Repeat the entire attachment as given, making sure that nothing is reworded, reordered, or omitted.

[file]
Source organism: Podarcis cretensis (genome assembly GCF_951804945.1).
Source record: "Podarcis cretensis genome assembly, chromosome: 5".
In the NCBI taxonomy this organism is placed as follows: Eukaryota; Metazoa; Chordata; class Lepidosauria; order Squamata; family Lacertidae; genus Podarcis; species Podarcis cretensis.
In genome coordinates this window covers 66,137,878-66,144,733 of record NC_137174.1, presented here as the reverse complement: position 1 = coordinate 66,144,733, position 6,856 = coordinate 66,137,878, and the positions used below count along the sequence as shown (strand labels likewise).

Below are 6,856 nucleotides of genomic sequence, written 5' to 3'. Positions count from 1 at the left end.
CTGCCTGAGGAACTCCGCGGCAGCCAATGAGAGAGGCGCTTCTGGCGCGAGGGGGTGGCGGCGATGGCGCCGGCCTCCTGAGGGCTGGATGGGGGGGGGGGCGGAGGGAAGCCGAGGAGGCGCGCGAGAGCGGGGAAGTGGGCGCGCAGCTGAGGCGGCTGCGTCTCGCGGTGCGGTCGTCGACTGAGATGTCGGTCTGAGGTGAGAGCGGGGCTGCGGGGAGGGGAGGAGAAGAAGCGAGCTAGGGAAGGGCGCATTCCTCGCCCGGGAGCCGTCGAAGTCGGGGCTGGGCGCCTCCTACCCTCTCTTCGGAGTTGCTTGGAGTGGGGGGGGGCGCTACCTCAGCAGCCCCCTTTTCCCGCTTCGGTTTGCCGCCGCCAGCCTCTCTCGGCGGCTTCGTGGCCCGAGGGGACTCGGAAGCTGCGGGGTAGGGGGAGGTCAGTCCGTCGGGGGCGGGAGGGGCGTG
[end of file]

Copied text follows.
Source organism: Podarcis cretensis (genome assembly GCF_951804945.1).
Source record: "Podarcis cretensis genome assembly, chromosome: 5".
In the NCBI taxonomy this organism is placed as follows: Eukaryota; Metazoa; Chordata; class Lepidosauria; order Squamata; family Lacertidae; genus Podarcis; species Podarcis cretensis.
In genome coordinates this window covers 66,137,878-66,144,733 of record NC_137174.1, presented here as the reverse complement: position 1 = coordinate 66,144,733, position 6,856 = coordinate 66,137,878, and the positions used below count along the sequence as shown (strand labels likewise).

Below are 6,856 nucleotides of genomic sequence, written 5' to 3'. Positions count from 1 at the left end.
CTGCCTGAGGAACTCCGCGGCAGCCAATGAGAGAGGCGCTTCTGGCGCGAGGGGGTGGCGGCGATGGCGCCGGCCTCCTGAGGGCTGGATGGGGGGGGGGGCGGAGGGAAGCCGAGGAGGCGCGCGAGAGCGGGGAAGTGGGCGCGCAGCTGAGGCGGCTGCGTCTCGCGGTGCGGTCGTCGACTGAGATGTCGGTCTGAGGTGAGAGCGGGGCTGCGGGGAGGGGAGGAGAAGAAGCGAGCTAGGGAAGGGCGCATTCCTCGCCCGGGAGCCGTCGAAGTCGGGGCTGGGCGCCTCCTACCCTCTCTTCGGAGTTGCTTGGAGTGGGGGGGGGCGCTACCTCAGCAGCCCCCTTTTCCCGCTTCGGTTTGCCGCCGCCAGCCTCTCTCGGCGGCTTCGTGGCCCGAGGGGACTCGGAAGCTGCGGGGTAGGGGGAGGTCAGTCCGTCGGGGGCGGGAGGGGCGTG